2. Foster a culture of collective learning and knowledge retention

What seems familiar to one person may be a revelation to another. Agency leadership should encourage agency members to share important but perhaps lesser-known lessons they’ve learned with the institutional knowledge librarian. These lessons could be on any number of topics, such as tips to keep people safe, pointers to increase effectiveness or other advice for improved performance or quality of life.

Supplying the institutional knowledge library with information from sources such as news media reports of noteworthy events and agency-created critical incident debriefing materials is another way to help agencies preserve relevant institutional information.

3. Employ the convenience of agency-provided mobile communication devices

Most agency members are familiar with creating and sending texts, emails and videos using their agency-issued mobile devices. Why not utilize this technology to conveniently record lessons learned? For example, the institutional knowledge librarian can record brief interviews of members who have helpful knowledge to share. Members can also individually share knowledge that might be helpful to others by creating a video on their mobile device where they describe their experiences, tips, or lessons learned, much like Gordon Graham’s Today’s Tips. Or they can document their knowledge via text or email messages. They can then send their videos and messages to the institutional knowledge librarian for collection and dissemination as appropriate.

4. Consider converting the best information into policy or procedure

Some knowledge or lessons are so important that agencies should consider incorporating them into policies or procedures as organizational best practices going forward.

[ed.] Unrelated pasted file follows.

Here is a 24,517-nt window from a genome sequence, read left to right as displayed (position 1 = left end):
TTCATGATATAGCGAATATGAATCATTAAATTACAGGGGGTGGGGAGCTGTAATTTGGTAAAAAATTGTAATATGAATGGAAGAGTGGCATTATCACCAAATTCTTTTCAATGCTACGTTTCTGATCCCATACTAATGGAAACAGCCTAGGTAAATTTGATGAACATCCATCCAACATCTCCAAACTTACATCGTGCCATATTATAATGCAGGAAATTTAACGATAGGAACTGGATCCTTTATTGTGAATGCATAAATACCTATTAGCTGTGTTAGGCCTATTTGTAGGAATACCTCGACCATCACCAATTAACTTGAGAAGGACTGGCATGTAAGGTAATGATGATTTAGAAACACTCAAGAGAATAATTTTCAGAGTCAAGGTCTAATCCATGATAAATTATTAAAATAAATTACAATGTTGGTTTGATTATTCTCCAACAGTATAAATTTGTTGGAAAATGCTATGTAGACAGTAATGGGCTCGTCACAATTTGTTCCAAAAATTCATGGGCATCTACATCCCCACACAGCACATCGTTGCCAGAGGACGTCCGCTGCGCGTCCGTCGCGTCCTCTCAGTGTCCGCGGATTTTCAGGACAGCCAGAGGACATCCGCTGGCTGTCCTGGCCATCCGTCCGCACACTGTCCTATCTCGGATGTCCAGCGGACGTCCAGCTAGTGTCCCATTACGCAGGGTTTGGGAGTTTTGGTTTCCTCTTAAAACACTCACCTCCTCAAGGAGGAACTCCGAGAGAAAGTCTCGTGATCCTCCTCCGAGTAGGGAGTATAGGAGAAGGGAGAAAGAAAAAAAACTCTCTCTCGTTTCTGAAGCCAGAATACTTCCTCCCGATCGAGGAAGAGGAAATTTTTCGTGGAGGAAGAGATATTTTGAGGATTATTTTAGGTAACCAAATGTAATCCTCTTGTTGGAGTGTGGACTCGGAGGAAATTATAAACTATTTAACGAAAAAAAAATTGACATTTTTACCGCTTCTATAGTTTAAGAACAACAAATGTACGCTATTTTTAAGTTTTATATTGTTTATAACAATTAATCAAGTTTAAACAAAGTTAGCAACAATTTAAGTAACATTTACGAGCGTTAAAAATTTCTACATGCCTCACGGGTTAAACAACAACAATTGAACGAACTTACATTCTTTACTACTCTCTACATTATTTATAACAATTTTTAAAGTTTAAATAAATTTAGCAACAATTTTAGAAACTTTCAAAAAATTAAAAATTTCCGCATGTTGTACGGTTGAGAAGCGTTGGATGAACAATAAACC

Conclusion

I once arrested a career criminal who told me that, between all the cops, we know everything about what's going on in the world of crime; we just don't talk to each other about what we know.

When someone asks why we do something a certain way, will you know the answer? How about when someone asks for the best way to do something you've never done before? You may not know, but I'll bet some past or current member of your organization does. And you can easily find those answers if your organization has a robust library of institutional knowledge. However, if your institutional knowledge library contains only the ashes of lost wisdom, your organization may be caught in an ineffective loop of relearning lessons and repeating preventable mistakes.


Participate in Police1's Institutional Knowledge Project

Participate in Police1's Institutional Knowledge Project

Police1 established the Institutional Knowledge Project to create a repository of lessons learned around the management of people, policy, training, supervision and discipline that can be applied by future generations of police supervisors and leaders when handling similar situations.